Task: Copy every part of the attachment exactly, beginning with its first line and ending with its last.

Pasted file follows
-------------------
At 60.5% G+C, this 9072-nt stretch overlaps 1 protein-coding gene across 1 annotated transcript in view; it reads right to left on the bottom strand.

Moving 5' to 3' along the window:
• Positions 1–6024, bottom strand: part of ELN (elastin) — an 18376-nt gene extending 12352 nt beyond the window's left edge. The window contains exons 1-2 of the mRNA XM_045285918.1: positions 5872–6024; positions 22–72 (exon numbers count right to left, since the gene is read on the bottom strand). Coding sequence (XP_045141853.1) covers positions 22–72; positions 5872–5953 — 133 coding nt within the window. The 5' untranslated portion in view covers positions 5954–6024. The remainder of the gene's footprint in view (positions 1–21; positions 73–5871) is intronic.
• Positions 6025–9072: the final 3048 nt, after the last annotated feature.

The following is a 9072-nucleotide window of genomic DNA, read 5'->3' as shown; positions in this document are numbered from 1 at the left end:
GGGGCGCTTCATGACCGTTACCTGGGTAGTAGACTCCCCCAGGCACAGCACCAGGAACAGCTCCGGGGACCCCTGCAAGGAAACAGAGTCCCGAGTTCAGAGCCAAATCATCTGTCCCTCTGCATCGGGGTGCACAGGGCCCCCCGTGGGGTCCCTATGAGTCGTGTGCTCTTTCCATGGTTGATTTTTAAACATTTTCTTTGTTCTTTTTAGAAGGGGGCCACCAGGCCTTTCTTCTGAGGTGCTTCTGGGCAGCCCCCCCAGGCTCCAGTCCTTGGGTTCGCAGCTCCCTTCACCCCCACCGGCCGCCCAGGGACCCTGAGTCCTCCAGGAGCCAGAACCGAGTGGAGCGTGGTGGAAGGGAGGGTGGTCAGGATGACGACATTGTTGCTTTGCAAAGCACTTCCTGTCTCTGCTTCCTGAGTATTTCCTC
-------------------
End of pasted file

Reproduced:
At 60.5% G+C, this 9072-nt stretch overlaps 1 protein-coding gene across 1 annotated transcript in view; it reads right to left on the bottom strand.

Moving 5' to 3' along the window:
• Positions 1–6024, bottom strand: part of ELN (elastin) — an 18376-nt gene extending 12352 nt beyond the window's left edge. The window contains exons 1-2 of the mRNA XM_045285918.1: positions 5872–6024; positions 22–72 (exon numbers count right to left, since the gene is read on the bottom strand). Coding sequence (XP_045141853.1) covers positions 22–72; positions 5872–5953 — 133 coding nt within the window. The 5' untranslated portion in view covers positions 5954–6024. The remainder of the gene's footprint in view (positions 1–21; positions 73–5871) is intronic.
• Positions 6025–9072: the final 3048 nt, after the last annotated feature.

The following is a 9072-nucleotide window of genomic DNA, read 5'->3' as shown; positions in this document are numbered from 1 at the left end:
GGGGCGCTTCATGACCGTTACCTGGGTAGTAGACTCCCCCAGGCACAGCACCAGGAACAGCTCCGGGGACCCCTGCAAGGAAACAGAGTCCCGAGTTCAGAGCCAAATCATCTGTCCCTCTGCATCGGGGTGCACAGGGCCCCCCGTGGGGTCCCTATGAGTCGTGTGCTCTTTCCATGGTTGATTTTTAAACATTTTCTTTGTTCTTTTTAGAAGGGGGCCACCAGGCCTTTCTTCTGAGGTGCTTCTGGGCAGCCCCCCCAGGCTCCAGTCCTTGGGTTCGCAGCTCCCTTCACCCCCACCGGCCGCCCAGGGACCCTGAGTCCTCCAGGAGCCAGAACCGAGTGGAGCGTGGTGGAAGGGAGGGTGGTCAGGATGACGACATTGTTGCTTTGCAAAGCACTTCCTGTCTCTGCTTCCTGAGTATTTCCTC